The purpose of our blog is to discuss topical issues, stories, and situations, as well as to share what we are up to and new ways for you to get involved. We are always searching for possible answers to the question: Why is a girl's worth culturally and historically relative?

Wednesday, July 24, 2013

Nothing to Prove

A female Captain America.

Despite awesome girl geeks like actress/singer/gamer Felicia Day, Kari Byron (of Mythbusters fame), and Veronica Belmont, there is still a perception among that girls can't be "real" nerds. Most gamer girls who participate in online gaming, whether it's through Xbox Live or another console, or through games like World of Warcraft, face tremendous amounts of harassment, abuse, and threats, as sites like Fat, Ugly or Slutty and Not in the Kitchen Anymore show. Women and girls went to ComicCon in droves, dressing up as their favorite comic characters and superheroes (and heroines) of their own volition, despite the fact that in most cases, comics and superheroes aren't targeted to them.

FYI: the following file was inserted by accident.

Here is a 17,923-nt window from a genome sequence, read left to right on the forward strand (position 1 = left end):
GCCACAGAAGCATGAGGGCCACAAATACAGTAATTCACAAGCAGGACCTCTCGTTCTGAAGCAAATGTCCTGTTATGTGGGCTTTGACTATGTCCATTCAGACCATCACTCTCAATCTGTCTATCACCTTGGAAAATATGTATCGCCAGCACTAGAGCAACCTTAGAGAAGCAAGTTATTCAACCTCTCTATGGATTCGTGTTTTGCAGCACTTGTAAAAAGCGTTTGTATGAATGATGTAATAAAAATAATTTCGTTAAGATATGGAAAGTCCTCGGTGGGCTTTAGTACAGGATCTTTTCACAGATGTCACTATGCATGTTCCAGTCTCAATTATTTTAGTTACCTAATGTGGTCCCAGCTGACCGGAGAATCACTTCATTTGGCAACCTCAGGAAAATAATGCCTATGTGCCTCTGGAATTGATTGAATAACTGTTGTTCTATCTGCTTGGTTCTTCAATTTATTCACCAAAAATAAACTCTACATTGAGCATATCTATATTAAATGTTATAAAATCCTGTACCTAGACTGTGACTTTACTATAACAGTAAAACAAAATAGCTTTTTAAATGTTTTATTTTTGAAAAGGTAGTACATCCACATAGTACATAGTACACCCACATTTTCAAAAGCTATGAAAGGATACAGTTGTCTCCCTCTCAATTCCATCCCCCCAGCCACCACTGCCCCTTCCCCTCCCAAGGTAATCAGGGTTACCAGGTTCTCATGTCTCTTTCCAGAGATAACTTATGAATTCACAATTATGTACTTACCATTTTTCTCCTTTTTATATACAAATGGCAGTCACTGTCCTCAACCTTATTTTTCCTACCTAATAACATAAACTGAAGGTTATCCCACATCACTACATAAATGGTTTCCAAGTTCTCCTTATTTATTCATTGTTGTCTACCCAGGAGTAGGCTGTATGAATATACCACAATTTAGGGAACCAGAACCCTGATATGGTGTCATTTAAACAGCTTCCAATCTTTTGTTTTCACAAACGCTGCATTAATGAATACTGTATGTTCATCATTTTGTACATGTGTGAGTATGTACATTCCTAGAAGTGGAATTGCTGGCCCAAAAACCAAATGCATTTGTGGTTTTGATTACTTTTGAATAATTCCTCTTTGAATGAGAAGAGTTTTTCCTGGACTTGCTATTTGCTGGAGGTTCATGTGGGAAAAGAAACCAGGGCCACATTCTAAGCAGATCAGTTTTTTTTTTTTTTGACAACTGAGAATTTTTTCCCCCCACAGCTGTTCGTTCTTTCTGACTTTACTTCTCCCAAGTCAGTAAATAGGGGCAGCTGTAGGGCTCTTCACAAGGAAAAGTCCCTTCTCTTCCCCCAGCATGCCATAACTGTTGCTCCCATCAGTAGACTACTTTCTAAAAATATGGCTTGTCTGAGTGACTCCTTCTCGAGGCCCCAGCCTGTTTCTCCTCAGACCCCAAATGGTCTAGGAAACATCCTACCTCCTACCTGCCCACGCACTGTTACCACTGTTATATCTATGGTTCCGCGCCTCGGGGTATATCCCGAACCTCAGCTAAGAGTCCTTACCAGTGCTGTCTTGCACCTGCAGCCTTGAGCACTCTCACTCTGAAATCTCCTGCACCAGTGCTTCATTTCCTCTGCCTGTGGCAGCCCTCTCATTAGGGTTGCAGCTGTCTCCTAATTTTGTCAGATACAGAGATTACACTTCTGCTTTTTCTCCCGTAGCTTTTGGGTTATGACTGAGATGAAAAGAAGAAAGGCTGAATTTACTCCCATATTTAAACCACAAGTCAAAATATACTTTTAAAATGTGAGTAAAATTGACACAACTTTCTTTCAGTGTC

Girls and women can be just as geeky, nerdy, or dorky as boys and men. We can love the same things just as much, and in the same ways. And nerd-folk duo The Doubleclicks want to remind people of that with their new song, Nothing to Prove. In their words, "This whole 'fake geek girl' situation, and the wider 'geek elitism' situation, has been a stupid thing stuck in our craw for a while now." The song and video set out to remind people that anyone can be a geek, regardless of gender.

But one day, you grow up, come into your own 
Now geek's not rejection - it's a label I own 
Then ignorant haters come to prove me wrong 
Tell me I'm not nerdy enough to belong


You can stop - never say "fake geek" again 
Our club needs no bouncers - all who want in get in 
But go ahead, if you want, to own that role fully 
I ain't got nothing to prove to a bully!

-Katie Weidmann
Junior Girl
Girl Museum Inc.

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